boosterism


Also found in: Wikipedia.

boost·er·ism

 (bo͞o′stə-rĭz′əm)
n.
The highly supportive attitudes and activities of boosters.

boosterism

(ˈbuːstəˌrɪzəm)
n
(Marketing) the practice of actively promoting a city, region, etc, and its local businesses

boost•er•ism

(ˈbu stəˌrɪz əm)

n.
the action or policy of enthusiastically promoting something, as a city, product, or service.
[1910–15]
References in periodicals archive ?
When community journalists are part of a community, community boosterism often is the norm.
It takes backbone and a firm commitment to professional standards for any publisher to resist the slide into boosterism.
Her volunteerism and community boosterism have drawn awards and accolades over the years.
Confusing at times, and there was far less boosterism than I expected.
In America," by the Charlie Daniels Band: Daniels, of "The Devil Went Down to Georgia" fame, unleashes a furious bit of boosterism here that's surprisingly inclusive - "'cause we'll all stick together/and you can take that to the bank/ask the cowboys and the hippies/and the rebels and the yanks" - and has amongst the most searing fiddle parts in a career that practically single-handedly legitimized the fiddle in popular music.
The work on the role of newspapers and the discourse of Boosterism in the pioneer period of the West is very well done.
Lovins continued his unquestioning boosterism in 2006, when during testimony before the US Senate, he claimed that "advanced biofuels (chiefly cellulosic ethanol)" could be produced for an average cost of just $18 per barrel.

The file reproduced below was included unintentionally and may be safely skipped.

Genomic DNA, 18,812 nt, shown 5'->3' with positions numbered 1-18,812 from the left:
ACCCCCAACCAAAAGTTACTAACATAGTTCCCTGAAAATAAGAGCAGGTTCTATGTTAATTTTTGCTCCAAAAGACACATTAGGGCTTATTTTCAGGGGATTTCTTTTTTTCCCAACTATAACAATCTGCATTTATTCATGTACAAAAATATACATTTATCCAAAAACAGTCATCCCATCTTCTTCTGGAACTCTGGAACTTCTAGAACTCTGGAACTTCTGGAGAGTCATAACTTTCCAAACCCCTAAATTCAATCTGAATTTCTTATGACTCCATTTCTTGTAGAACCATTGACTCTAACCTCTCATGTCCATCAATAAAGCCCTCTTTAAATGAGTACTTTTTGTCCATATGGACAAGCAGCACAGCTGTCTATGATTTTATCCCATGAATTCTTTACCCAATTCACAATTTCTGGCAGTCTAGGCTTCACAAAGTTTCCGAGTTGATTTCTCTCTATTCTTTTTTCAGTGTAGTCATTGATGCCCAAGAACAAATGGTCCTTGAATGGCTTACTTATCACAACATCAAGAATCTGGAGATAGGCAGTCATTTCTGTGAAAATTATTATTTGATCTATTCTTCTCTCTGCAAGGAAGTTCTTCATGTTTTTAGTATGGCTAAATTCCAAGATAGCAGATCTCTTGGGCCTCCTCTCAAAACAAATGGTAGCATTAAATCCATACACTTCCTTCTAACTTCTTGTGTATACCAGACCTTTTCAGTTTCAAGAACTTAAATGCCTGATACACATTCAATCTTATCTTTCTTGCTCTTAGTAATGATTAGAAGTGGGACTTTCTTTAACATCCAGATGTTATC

The boosterism project was seen by staffers as an unintended admission by Mowbray that he does not have a grasp of the news, the issues or what an independent newspaper is supposed to do.
Most of the changes were the result of natural maturation and local boosterism.
pro-industry boosterism that creates an overall climate attractive to advertisers.
Since its launch in October, CMP's Internet Evolution site has quickly become known for providing an antidote to the boosterism and hype that has always gone hand-in-hand with the Internet (often with disastrous results).
Moreover, there is little surprising in the way that Atlanta responded to the carnage; in a city that has become famous for its commercial-mindedness and civic boosterism, local leaders quickly understood that angry white mobs, a terrorized black working class, and blood in the streets made both for bad business and bad publicity.